Greater successes for the Blues came later. As the Olympics increased in popularity, the Varsity Blues represented Canada in greater numbers. In the 1924 Paris Olympics the entirety of U of T’s eight-man rowing team was selected to compete. The team more than held their own against the international competition, cruising to a second place finish.

U of T has since had a consistent presence at the Olympics. Members of the Varsity Blues hockey team were chosen to play for Canada in the 1928 Winter Olympic Games, earning a gold medal, Canada’s third straight gold in hockey.

This came during a very dominant period for Canadian Olympic hockey; the team was in the midst of a run that would see them winning six of seven gold medals from 1920 (the year hockey was introduced to the Games) to 1952. 

As dominant as the men’s team has been, Blues women have been just as successful. The women’s hockey team earned silver in 1998 and has won gold in every Olympics since.

Besides medals, another fixture of this team has been Jayna Hefford, who has represented the Canadian team in every competition since women’s hockey was introduced in 1998. Hefford, who played for the Blues as an undergraduate, recently retired to become an assistant coach at her alma mater. Her goal in the 2002 championship game won Canada a gold medal. 

In addition to our nation’s penchant for winter Olympic glory, the Varsity Blues have maintained a presence in the summer Olympics as well. The Blues swimming program has had a long history of success at the games. In 1972, five Blues represented Canada’s swim team. Erik Fish earned a bronze.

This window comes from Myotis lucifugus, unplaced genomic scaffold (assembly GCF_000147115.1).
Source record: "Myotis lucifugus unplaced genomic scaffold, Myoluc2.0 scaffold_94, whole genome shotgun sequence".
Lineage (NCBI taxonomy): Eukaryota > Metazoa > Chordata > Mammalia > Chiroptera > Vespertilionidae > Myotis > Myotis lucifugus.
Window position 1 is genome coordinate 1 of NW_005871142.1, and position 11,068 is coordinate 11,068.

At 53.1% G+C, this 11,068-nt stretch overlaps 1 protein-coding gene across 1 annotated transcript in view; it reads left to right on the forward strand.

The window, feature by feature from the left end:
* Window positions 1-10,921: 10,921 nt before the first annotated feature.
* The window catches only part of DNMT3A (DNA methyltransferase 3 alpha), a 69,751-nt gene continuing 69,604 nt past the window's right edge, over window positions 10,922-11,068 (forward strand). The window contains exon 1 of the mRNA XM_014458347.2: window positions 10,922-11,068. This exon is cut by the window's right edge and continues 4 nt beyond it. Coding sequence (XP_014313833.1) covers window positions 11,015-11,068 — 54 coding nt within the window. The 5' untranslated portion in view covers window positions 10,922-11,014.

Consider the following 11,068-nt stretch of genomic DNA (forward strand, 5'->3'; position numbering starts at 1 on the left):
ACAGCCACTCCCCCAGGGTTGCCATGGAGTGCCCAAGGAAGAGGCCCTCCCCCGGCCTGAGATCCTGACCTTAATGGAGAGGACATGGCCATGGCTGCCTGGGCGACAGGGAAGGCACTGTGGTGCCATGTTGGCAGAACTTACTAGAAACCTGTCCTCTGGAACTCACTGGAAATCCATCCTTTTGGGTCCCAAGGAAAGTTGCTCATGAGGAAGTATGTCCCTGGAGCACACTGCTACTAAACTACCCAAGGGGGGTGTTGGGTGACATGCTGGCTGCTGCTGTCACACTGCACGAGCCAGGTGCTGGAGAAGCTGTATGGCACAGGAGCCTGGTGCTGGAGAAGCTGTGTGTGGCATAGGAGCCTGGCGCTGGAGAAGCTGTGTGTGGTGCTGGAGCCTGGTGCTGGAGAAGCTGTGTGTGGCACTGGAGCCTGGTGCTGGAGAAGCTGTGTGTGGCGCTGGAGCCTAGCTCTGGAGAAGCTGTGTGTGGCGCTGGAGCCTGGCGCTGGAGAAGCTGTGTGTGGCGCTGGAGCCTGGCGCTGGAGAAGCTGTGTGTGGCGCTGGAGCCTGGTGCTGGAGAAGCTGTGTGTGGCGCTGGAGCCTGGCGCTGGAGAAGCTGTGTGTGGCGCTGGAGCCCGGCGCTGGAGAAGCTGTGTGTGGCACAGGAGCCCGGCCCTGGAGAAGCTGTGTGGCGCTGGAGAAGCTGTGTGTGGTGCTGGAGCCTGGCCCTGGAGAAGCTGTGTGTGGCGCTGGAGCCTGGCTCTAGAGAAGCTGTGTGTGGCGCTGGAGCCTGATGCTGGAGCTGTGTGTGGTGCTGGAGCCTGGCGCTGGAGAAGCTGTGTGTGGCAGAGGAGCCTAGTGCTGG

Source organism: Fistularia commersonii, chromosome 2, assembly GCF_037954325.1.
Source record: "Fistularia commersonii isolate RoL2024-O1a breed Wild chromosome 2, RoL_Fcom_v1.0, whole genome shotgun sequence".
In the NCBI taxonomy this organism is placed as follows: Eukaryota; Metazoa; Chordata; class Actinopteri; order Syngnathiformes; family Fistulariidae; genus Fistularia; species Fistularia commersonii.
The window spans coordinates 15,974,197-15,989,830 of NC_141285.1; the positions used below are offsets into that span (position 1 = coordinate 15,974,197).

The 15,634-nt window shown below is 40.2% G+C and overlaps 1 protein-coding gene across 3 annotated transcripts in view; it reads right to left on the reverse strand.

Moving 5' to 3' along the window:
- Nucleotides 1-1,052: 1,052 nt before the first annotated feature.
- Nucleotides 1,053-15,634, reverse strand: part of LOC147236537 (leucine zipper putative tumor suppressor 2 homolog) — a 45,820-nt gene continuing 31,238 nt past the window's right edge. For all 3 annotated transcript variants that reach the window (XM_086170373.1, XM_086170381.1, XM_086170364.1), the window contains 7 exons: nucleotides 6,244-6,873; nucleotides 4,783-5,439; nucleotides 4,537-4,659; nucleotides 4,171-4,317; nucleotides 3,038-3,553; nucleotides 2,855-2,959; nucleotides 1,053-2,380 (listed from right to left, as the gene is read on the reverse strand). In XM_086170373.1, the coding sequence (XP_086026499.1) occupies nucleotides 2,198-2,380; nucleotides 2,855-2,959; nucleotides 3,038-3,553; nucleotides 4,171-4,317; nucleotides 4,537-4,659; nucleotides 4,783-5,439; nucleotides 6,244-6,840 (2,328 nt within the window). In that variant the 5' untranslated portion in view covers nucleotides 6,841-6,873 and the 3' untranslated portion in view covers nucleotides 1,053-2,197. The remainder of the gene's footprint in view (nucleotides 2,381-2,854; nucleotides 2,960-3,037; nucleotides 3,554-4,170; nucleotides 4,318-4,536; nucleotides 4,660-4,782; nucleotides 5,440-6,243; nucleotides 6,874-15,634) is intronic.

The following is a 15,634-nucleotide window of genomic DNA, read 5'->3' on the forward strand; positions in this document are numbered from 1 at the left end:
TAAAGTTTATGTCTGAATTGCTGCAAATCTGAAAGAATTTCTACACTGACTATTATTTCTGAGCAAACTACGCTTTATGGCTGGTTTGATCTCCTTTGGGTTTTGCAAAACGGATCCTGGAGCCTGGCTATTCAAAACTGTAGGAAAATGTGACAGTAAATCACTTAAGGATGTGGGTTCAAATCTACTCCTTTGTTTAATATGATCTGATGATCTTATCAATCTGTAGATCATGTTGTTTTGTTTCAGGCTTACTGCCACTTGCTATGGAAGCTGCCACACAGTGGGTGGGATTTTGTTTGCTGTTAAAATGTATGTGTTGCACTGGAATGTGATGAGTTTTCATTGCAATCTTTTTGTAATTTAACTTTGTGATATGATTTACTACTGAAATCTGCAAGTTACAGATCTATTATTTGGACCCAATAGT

Current Blues swim coach Bryan MacDonald also competed in 1972. Since he began his head coaching tenure in 1978-1979, the Blues have sent 27 swimmers to the Games, representing Canada, Switzerland, Barbados, and Swaziland. MacDonald’s presence at the games has extended beyond his players — since 1984, he has been a commentator for the swimming events at nearly every Olympics. He has won two Gemini awards for his coverage, in 2004 and in 2008.              

The most recent competitors to represent Canada and U of T came in 2012 by athletes Sarah Wells and Rosie MacLennan. Wells, a former CIS gold medalist, competed in her first Olympic games in London in the 400m hurdles competition where she placed twenty-fourth. Current kinesiology  graduate student, and trampoline gymnast Rosie MacLennan competed at the 2008 Beijing Olympics, and won Canada its only gold medal of the entire London 2012 games. Both Wells and MacLennan hope to represent Canada and U of T in Rio.

Science around town

Your guide to the top science-related events this week

Science around town

The robot will see you now: the revolution of artificial intelligence in medicine